What Is the Meaning of Lens Flare in Photography?

Lens flare can occur under any lighting condition, as long as there is sufficient light available to illuminate the lens. Lens flare occurs when light rays from a strong light source, generally the sun, bounce and reflect off the various components and diaphragms within your lens, and occasionally even off your sensor, resulting in possible image quality degradation and the creation of undesired objects in your photographs.

Lens flare may have a significant influence on your images in a variety of ways. Lens flare, which introduces unwanted haze into your image, might lessen the contrast in your image. Lens flare can cause halos or ghosts to appear in photographs. With a really extreme lens flare, you may even see random semi-transparent objects with shifting color intensities in your photographs if the lighting is poor.

Lens flare, on the other hand, is not necessarily a terrible thing. Lens flare may be used by professional photographers to enhance the inventiveness of their photos. For the sake of creating a realistic atmosphere for the audience, lens flare is widely used in films. Lens flare can be used to get the same effect in photography if you understand what it is and how to use it effectively.

What Is Lens Flare?

What is a lens flare and how does it work? Lens flare occurs when a source of light is much brighter than the remainder of the scene being photographed. It actually occurs when anything too bright gets captured in the background of your photograph or accidentally touches the front element of your lens. To put it another way, a lens flare is the equivalent of your camera gazing directly into the sun.

The outcome of the lens flare, on the other hand, is highly dependent on the location of the light source. Haze and low contrast may be present, as well as bizarre orbs and artifacts strewn around the image, as well as strange rainbow hues in the worst cases.

But why does this happen in the first place? Internal reflections occurring within your lens are the cause of this phenomenon. Unbelievably, there is much more to a camera lens than meets the eye when it is being used to capture images. For the light that comes via the front element of the lens to reach the image sensor within, it must pass through a series of elements and diaphragms.

Normally, when light beams are normal, they go directly through the lens to the picture plane without deviating. However, when light rays that are excessively brilliant reach the lens, they become jumbled and begin to reflect off objects that they have no business reflecting off of in the first place. A consequence of this is that light is captured in various regions of the image where it was not intended to be captured.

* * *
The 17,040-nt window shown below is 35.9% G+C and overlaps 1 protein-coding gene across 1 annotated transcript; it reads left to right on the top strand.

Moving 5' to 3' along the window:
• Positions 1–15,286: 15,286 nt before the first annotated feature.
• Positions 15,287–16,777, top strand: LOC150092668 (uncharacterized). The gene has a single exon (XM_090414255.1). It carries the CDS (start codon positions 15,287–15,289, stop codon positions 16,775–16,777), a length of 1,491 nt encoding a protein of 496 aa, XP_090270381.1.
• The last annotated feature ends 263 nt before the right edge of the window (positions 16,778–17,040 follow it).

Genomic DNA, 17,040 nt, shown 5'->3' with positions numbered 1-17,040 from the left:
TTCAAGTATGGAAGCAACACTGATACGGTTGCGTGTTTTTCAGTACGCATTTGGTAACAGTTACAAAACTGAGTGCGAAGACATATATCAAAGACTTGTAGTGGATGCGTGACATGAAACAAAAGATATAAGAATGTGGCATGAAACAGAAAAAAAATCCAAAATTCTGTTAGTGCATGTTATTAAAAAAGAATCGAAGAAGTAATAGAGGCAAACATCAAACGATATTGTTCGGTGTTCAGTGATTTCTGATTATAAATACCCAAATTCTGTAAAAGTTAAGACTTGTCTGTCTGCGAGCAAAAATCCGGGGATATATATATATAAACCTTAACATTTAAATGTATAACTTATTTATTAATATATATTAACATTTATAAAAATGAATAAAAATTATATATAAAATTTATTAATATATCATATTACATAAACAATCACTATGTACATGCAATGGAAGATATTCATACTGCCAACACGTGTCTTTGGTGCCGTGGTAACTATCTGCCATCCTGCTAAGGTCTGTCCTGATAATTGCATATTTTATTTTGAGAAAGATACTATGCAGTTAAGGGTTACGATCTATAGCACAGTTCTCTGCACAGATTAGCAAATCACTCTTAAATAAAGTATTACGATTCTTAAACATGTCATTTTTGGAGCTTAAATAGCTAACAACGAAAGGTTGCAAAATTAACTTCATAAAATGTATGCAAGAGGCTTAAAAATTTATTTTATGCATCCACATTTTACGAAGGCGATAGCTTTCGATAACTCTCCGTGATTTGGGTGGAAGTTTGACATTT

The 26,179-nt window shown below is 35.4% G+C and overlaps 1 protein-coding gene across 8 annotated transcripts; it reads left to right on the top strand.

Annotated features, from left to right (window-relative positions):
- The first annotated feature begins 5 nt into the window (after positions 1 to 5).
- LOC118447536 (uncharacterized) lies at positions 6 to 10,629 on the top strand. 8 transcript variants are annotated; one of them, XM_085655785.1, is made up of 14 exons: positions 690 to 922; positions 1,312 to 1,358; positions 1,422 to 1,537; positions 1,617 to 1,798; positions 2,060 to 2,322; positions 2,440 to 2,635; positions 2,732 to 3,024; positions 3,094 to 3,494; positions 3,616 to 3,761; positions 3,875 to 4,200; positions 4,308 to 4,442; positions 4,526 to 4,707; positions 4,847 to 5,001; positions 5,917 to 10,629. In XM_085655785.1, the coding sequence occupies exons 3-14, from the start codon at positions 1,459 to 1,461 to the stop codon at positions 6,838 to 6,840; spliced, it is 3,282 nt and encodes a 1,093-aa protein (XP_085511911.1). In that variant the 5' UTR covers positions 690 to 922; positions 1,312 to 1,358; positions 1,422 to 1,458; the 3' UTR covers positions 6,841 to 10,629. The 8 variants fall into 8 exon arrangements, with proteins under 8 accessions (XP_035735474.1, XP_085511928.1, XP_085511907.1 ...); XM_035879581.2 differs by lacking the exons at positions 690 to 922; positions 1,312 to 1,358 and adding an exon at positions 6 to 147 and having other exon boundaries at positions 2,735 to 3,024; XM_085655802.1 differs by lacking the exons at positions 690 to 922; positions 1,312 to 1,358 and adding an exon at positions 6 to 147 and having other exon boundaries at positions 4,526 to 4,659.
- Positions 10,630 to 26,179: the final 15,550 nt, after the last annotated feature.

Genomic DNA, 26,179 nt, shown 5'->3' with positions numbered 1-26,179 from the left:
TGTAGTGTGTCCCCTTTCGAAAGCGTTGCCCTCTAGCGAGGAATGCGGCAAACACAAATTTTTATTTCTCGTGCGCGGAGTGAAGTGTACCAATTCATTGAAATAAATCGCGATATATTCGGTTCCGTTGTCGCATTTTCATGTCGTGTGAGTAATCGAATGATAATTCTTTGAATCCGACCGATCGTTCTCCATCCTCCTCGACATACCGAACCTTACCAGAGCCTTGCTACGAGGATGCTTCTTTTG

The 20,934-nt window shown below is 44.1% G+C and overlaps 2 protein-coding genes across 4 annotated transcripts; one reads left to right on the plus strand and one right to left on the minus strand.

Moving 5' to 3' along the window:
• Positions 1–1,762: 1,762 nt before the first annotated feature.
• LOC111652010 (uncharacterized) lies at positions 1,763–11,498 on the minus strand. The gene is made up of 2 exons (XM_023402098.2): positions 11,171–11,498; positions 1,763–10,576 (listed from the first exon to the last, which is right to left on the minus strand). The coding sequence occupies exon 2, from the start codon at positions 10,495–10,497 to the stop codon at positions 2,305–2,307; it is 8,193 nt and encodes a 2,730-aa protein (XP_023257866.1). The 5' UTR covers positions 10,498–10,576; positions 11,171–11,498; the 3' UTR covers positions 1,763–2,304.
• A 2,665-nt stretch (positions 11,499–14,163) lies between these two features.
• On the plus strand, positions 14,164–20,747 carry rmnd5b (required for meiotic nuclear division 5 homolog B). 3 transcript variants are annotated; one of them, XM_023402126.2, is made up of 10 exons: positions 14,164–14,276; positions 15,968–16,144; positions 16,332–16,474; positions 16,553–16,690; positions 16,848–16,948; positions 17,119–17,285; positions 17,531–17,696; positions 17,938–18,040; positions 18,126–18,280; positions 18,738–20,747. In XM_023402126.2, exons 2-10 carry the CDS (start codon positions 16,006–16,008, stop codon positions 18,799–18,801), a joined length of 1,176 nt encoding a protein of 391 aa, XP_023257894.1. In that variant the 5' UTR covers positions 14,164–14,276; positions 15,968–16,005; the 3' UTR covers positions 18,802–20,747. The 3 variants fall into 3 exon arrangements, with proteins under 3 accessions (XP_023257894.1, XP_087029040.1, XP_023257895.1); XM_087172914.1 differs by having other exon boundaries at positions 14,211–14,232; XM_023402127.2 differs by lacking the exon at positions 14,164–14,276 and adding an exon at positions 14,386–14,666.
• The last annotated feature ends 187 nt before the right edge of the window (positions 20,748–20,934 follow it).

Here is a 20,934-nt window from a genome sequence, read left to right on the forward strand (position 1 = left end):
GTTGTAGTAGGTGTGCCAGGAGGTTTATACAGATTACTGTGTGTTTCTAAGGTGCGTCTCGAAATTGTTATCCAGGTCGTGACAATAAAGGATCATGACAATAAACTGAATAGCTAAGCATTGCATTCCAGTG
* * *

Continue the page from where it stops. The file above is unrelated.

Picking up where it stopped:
Lens flare, in its most basic definition, occurs when light that is too bright enters the lens and reflects off the incorrect surfaces, resulting in distortion in your images.

What Is Veiling Flare

Lens flare may be classified into two categories. You’ve got veiling flare and ghosting flare on your hands. It is possible to find both forms of flare simultaneously – but current lenses have a far simpler job removing veiling than they do removing ghosting from images.

However, what exactly is a veiling flare? You will experience this if your light source is outside the field of vision, or out of the frame, of your camera. This implies that you are not truly photographing the source of light. Consider a sun that is well out of the frame but yet bright enough to create less flare than the average.

Because veiling flare is exceedingly foggy, it may be distinguished from other types of flare. The dark areas of the image become incredibly light, colors bleed, and the entire image appears washed out. The only good news is that most current lenses are resistant to this type of damage. Lenses with specific coatings, such as nanocrystal coating, are particularly effective at reducing veiling flare.

What contributes to the worsening of veiling flare? Things like dust within your lens, dust in the air, a filthy front element, a low-quality lens filter, and the lack of multi-coating technology are all examples of what might go wrong with a lens. All of these conditions have the potential to exacerbate veiling flare.

Another issue is that some lenses just do not perform well when shooting against the sun. This has been an issue in photography for many years, and it is unlikely to be resolved at any time in the foreseeable future. In addition, lenses do become stale with time. If you’ve owned your lens for a long time, it’s possible that it’s been clogged with dust, resulting in lens flare.

If you’re experiencing problems with lens flare, it may be worthwhile to upgrade to a more recent and higher-quality lens.

What Is Ghosting Flare?

The term “ghosting flare” refers to exactly what it sounds like. Ghosting flare is a type of flare that appears as little ghosts in a particular photograph. These ghosts are frequently shown as dazzling spheres of color that appear in a straight line across the picture, beginning at the light source and progressing inward. In every one shot, depending on the strength of the flare, there might be hundreds of distinct orbs and ghost phenomena to be seen.